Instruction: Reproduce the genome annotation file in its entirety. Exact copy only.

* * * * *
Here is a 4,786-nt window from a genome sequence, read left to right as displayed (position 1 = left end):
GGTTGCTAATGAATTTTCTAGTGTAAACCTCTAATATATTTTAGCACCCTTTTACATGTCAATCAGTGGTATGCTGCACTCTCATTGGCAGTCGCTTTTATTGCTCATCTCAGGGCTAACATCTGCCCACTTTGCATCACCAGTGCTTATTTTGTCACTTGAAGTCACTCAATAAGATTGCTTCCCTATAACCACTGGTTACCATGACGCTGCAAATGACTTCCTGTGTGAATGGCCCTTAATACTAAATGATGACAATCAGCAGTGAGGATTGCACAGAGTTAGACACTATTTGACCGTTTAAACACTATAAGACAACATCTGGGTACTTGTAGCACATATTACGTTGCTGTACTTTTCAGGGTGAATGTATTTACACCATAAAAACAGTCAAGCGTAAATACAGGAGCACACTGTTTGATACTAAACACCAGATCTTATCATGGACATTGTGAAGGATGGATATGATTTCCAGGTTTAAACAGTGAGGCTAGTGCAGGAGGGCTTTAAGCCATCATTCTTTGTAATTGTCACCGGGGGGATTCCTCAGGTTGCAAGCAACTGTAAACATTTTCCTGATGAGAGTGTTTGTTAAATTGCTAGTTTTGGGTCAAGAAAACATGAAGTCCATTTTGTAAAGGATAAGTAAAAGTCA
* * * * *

Here is a 4,786-nt window from a genome sequence, read left to right as displayed (position 1 = left end):
GGTTGCTAATGAATTTTCTAGTGTAAACCTCTAATATATTTTAGCACCCTTTTACATGTCAATCAGTGGTATGCTGCACTCTCATTGGCAGTCGCTTTTATTGCTCATCTCAGGGCTAACATCTGCCCACTTTGCATCACCAGTGCTTATTTTGTCACTTGAAGTCACTCAATAAGATTGCTTCCCTATAACCACTGGTTACCATGACGCTGCAAATGACTTCCTGTGTGAATGGCCCTTAATACTAAATGATGACAATCAGCAGTGAGGATTGCACAGAGTTAGACACTATTTGACCGTTTAAACACTATAAGACAACATCTGGGTACTTGTAGCACATATTACGTTGCTGTACTTTTCAGGGTGAATGTATTTACACCATAAAAACAGTCAAGCGTAAATACAGGAGCACACTGTTTGATACTAAACACCAGATCTTATCATGGACATTGTGAAGGATGGATATGATTTCCAGGTTTAAACAGTGAGGCTAGTGCAGGAGGGCTTTAAGCCATCATTCTTTGTAATTGTCACCGGGGGGATTCCTCAGGTTGCAAGCAACTGTAAACATTTTCCTGATGAGAGTGTTTGTTAAATTGCTAGTTTTGGGTCAAGAAAACATGAAGTCCATTTTGTAAAGGATAAGTAAAAGTCA